Nigerian Publisher Wonders Why Uganda's Museveni Has Not Yet "Hanged Himself"
Nigerian writer reminds Gen. Museveni that the U.S. is hunting for Joseph Kony, shown here, for him
Lately, it has been a field day for eastern and Southern African presidents to criticize Nigeria.
First of all, it was President Robert Mugabe who told his countrymen not to be "like Nigerians" as the most corrupt country in Africa. But then you look at the Transparency Index of the two countries: The 2013 Transparency International’s Corruption index for 2013 ranked Zimbabwe 157, while Nigeria is ranked 144. It is a sad index for both countries, but if you are lying on the ground and I am standing, what does that say about you?
Just keep quiet rather than being senile.
So, now it's the turn of President Yoweri Museveni of Uganda to criticize Nigeria. According to Museveni, it is a major failure on the part of Nigeria to invite foreign troops, the United Nations, to help the country fight the Boko Haram. But Nigeria has never invited the United Nations to send in troops to Nigeria. Museveni should get his facts right. He said, while addressing Ugandans, and as quoted in the country’s state-owned newspaper, New Vision , “I have never called the United Nations to guard your security. Me, Yoweri Museveni to say that I have failed to protect my people and I call in the UN," and that "I would rather hang myself.”
He added: “We prioritized national security by developing a strong army otherwise our Uganda would be like DRC, South Sudan, Somalia or Nigeria where militias have disappeared with school children. It would be a vote of no confidence to our country and citizens if we can’t guarantee our security, what kind of persons would we be?”
Museveni would fit in very well with the Republicans in America. They forget history easily, like chasing Benghazi where four Americans died rather than chasing Iraq where 3,500 Americans died in a war fought on a lie and more than $1.3 trillion has been estimated as cost in the next decade for taking care of the veterans who fought in the Iraq war.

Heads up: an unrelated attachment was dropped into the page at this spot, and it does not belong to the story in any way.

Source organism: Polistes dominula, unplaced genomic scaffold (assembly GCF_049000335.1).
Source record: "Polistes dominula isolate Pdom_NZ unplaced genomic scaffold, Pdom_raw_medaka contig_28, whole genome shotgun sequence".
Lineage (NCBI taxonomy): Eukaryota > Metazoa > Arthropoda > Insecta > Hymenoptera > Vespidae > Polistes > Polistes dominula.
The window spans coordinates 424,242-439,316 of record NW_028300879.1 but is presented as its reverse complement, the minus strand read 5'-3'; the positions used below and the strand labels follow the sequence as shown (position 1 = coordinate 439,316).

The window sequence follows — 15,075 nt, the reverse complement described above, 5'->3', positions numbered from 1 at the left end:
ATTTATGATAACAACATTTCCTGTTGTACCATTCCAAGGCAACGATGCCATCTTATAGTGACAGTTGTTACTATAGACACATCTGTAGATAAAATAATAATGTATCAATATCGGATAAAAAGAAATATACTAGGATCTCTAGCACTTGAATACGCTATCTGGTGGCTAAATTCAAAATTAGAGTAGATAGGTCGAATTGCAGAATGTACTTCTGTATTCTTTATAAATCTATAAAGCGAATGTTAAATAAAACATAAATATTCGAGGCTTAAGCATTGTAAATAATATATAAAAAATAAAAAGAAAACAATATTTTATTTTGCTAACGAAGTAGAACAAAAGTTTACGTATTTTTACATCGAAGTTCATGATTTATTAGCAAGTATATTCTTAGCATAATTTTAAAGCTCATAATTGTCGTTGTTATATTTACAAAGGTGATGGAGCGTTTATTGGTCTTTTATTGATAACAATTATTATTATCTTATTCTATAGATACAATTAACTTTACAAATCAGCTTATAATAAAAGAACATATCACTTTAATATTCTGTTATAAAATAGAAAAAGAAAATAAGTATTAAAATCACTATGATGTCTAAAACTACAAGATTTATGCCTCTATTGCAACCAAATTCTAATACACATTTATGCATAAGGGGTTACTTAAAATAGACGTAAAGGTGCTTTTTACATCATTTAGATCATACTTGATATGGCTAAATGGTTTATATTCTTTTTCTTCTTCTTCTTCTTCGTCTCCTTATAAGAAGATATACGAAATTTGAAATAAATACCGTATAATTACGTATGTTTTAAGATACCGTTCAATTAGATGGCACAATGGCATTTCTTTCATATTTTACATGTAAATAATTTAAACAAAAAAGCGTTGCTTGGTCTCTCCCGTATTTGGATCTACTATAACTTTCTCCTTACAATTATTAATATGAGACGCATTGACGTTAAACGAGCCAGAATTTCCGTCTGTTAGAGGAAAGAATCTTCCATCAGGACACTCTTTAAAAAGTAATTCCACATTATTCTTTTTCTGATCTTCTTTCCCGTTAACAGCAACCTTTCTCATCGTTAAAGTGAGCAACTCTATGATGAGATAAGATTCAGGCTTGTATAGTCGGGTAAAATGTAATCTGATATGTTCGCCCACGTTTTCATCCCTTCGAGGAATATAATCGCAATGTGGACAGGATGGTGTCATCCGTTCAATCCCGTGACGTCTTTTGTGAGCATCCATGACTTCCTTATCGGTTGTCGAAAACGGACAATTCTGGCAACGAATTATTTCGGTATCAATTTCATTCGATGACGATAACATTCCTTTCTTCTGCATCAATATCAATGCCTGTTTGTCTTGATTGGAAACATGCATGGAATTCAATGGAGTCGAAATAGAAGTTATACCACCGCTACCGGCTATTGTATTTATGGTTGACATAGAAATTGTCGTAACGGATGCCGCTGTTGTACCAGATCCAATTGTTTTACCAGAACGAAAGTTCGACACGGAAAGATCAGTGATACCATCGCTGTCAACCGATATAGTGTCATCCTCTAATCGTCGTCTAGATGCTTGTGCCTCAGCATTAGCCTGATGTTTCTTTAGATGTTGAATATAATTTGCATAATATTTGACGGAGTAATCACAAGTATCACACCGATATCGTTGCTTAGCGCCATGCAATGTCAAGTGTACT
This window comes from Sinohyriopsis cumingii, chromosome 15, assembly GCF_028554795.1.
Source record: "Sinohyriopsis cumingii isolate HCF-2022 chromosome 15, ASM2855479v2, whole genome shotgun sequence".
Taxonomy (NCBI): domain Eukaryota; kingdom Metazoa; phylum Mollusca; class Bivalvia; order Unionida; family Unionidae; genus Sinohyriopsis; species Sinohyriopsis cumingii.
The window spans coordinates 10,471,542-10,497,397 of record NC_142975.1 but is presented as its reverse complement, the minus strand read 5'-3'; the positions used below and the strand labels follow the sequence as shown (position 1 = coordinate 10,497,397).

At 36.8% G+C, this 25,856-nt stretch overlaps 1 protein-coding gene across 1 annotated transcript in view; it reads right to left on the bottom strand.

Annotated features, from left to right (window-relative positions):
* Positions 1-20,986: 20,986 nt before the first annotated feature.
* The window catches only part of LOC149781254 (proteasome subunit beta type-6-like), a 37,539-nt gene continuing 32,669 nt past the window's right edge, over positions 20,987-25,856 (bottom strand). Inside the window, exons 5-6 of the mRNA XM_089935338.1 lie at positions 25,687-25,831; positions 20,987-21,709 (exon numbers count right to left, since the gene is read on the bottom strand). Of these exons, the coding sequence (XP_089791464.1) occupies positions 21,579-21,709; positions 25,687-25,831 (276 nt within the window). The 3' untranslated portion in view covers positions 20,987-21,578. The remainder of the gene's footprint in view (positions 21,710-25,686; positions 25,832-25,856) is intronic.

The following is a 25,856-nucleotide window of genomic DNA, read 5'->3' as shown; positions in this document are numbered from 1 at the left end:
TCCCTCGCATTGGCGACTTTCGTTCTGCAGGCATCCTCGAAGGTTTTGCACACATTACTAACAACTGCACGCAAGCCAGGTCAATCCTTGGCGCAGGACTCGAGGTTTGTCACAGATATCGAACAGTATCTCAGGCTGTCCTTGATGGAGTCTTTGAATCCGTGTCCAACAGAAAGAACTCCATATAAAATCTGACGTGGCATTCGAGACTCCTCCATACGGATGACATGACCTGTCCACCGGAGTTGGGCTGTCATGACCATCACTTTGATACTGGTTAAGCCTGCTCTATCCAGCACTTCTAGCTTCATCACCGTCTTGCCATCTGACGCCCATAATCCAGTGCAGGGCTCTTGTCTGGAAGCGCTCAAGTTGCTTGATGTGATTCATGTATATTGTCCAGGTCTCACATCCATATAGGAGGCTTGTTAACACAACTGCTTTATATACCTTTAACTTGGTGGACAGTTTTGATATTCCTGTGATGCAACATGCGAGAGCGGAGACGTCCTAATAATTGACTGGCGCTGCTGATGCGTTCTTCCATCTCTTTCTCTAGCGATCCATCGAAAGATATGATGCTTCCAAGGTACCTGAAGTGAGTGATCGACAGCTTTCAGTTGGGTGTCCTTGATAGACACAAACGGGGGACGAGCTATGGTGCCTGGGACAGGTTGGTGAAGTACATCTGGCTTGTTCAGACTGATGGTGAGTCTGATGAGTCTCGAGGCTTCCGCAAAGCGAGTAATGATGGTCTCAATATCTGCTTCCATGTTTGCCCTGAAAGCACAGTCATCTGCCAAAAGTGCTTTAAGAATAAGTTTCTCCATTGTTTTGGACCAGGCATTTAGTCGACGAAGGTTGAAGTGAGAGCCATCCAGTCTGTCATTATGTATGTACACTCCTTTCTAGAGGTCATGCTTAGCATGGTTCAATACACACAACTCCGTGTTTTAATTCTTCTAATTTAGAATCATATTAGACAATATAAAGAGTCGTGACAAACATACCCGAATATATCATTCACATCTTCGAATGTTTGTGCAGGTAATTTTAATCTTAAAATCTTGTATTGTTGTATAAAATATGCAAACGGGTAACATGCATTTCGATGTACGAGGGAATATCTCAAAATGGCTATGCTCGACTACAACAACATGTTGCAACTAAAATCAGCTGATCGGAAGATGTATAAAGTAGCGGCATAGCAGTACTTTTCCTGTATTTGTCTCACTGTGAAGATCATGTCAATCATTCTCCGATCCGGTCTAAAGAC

In other words Museveni is forgetting his own history.
If not for the African hero Mwalimu Julius Nyerere of Tanzania, Museveni would not be in the office today that he refuses to relinquish, through free and fair elections rather than throwing his opponents in jail. (It was Nyerere and the Tanzania People's Defense Force --TPDF-- that defeated Idi Amin in 1979, allowing Museveni and other Ugandan politicians to return home from exile in Tanzania).
Then again, let’s see. What happened to the Lord's Resistance Army? You remember what happened? Museveni must really be going senile.
On October 14, 2011, the Obama administration had to send in 100 troops to Uganda to help combat the Lord's Resistance Army which has been operating since 1988 when in fact Museveni took office in 1986. In 2010, the U.S. Congress had to specifically pass the “Lord’s Resistance Army Disarmament and Northern Uganda Recovery Act,” signed into law on May 24, 2010, in which, the president said, “the Congress also expressed support for increased, comprehensive U.S. efforts to help mitigate and eliminate the threat posed by the LRA to civilians and regional stability.” Based on these facts, I don’t understand why Museveni has yet to hang himself. But maybe now that he has the facts, he could do it quickly and allow Ugandans to have peace.
Again up until today, the U.S. and other countries have offered to help Nigeria; but only the U.S. has sent in 80 troops to Chad. When it comes to peacekeeping in Africa, I don’t believe that Museveni would even say that Uganda comes close to what Nigeria has done for the African continent.
So President Museveni rather empathizing with your fellow African president and his people, zip your mouth if you don’t have anything good to say.
Okay, Nigerians are waiting for Kenyan President Uhuru Kenyatta to jump in to the fray.
Dr. Chika Onyeani, from Nigeria, publishes The African Sun Times in New York